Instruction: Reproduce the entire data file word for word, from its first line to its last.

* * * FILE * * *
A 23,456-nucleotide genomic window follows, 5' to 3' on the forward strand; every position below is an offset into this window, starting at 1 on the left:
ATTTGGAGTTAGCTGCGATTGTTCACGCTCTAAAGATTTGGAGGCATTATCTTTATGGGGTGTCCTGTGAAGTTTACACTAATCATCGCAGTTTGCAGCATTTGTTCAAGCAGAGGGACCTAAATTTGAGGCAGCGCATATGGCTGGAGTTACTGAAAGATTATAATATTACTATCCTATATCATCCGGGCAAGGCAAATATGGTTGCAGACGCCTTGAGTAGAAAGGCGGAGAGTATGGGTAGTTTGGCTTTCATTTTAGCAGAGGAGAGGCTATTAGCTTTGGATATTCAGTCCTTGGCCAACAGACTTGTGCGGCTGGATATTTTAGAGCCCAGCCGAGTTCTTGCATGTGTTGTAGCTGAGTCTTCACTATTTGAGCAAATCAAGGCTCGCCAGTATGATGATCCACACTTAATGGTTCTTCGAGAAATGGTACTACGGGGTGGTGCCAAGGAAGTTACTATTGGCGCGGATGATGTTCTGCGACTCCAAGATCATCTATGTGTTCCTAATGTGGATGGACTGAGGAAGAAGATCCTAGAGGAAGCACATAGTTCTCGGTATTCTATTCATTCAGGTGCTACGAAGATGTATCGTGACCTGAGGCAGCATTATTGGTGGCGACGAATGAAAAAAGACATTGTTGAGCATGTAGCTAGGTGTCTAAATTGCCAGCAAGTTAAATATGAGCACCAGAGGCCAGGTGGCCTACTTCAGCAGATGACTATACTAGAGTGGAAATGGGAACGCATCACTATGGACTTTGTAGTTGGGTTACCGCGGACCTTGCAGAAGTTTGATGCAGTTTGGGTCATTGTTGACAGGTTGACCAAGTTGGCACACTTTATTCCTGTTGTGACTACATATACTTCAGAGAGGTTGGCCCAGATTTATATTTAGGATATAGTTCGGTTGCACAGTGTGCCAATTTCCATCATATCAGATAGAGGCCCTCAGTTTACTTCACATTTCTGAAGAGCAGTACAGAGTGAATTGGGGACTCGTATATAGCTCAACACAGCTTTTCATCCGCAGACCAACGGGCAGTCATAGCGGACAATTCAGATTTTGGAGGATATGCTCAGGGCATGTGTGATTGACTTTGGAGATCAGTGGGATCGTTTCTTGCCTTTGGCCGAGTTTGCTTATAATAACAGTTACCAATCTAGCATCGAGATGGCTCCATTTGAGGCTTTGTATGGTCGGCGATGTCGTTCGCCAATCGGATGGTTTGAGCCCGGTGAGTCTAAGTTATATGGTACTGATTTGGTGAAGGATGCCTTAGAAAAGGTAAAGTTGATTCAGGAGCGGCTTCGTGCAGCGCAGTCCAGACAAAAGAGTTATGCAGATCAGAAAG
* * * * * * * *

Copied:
A 23,456-nucleotide genomic window follows, 5' to 3' on the forward strand; every position below is an offset into this window, starting at 1 on the left:
ATTTGGAGTTAGCTGCGATTGTTCACGCTCTAAAGATTTGGAGGCATTATCTTTATGGGGTGTCCTGTGAAGTTTACACTAATCATCGCAGTTTGCAGCATTTGTTCAAGCAGAGGGACCTAAATTTGAGGCAGCGCATATGGCTGGAGTTACTGAAAGATTATAATATTACTATCCTATATCATCCGGGCAAGGCAAATATGGTTGCAGACGCCTTGAGTAGAAAGGCGGAGAGTATGGGTAGTTTGGCTTTCATTTTAGCAGAGGAGAGGCTATTAGCTTTGGATATTCAGTCCTTGGCCAACAGACTTGTGCGGCTGGATATTTTAGAGCCCAGCCGAGTTCTTGCATGTGTTGTAGCTGAGTCTTCACTATTTGAGCAAATCAAGGCTCGCCAGTATGATGATCCACACTTAATGGTTCTTCGAGAAATGGTACTACGGGGTGGTGCCAAGGAAGTTACTATTGGCGCGGATGATGTTCTGCGACTCCAAGATCATCTATGTGTTCCTAATGTGGATGGACTGAGGAAGAAGATCCTAGAGGAAGCACATAGTTCTCGGTATTCTATTCATTCAGGTGCTACGAAGATGTATCGTGACCTGAGGCAGCATTATTGGTGGCGACGAATGAAAAAAGACATTGTTGAGCATGTAGCTAGGTGTCTAAATTGCCAGCAAGTTAAATATGAGCACCAGAGGCCAGGTGGCCTACTTCAGCAGATGACTATACTAGAGTGGAAATGGGAACGCATCACTATGGACTTTGTAGTTGGGTTACCGCGGACCTTGCAGAAGTTTGATGCAGTTTGGGTCATTGTTGACAGGTTGACCAAGTTGGCACACTTTATTCCTGTTGTGACTACATATACTTCAGAGAGGTTGGCCCAGATTTATATTTAGGATATAGTTCGGTTGCACAGTGTGCCAATTTCCATCATATCAGATAGAGGCCCTCAGTTTACTTCACATTTCTGAAGAGCAGTACAGAGTGAATTGGGGACTCGTATATAGCTCAACACAGCTTTTCATCCGCAGACCAACGGGCAGTCATAGCGGACAATTCAGATTTTGGAGGATATGCTCAGGGCATGTGTGATTGACTTTGGAGATCAGTGGGATCGTTTCTTGCCTTTGGCCGAGTTTGCTTATAATAACAGTTACCAATCTAGCATCGAGATGGCTCCATTTGAGGCTTTGTATGGTCGGCGATGTCGTTCGCCAATCGGATGGTTTGAGCCCGGTGAGTCTAAGTTATATGGTACTGATTTGGTGAAGGATGCCTTAGAAAAGGTAAAGTTGATTCAGGAGCGGCTTCGTGCAGCGCAGTCCAGACAAAAGAGTTATGCAGATCAGAAAG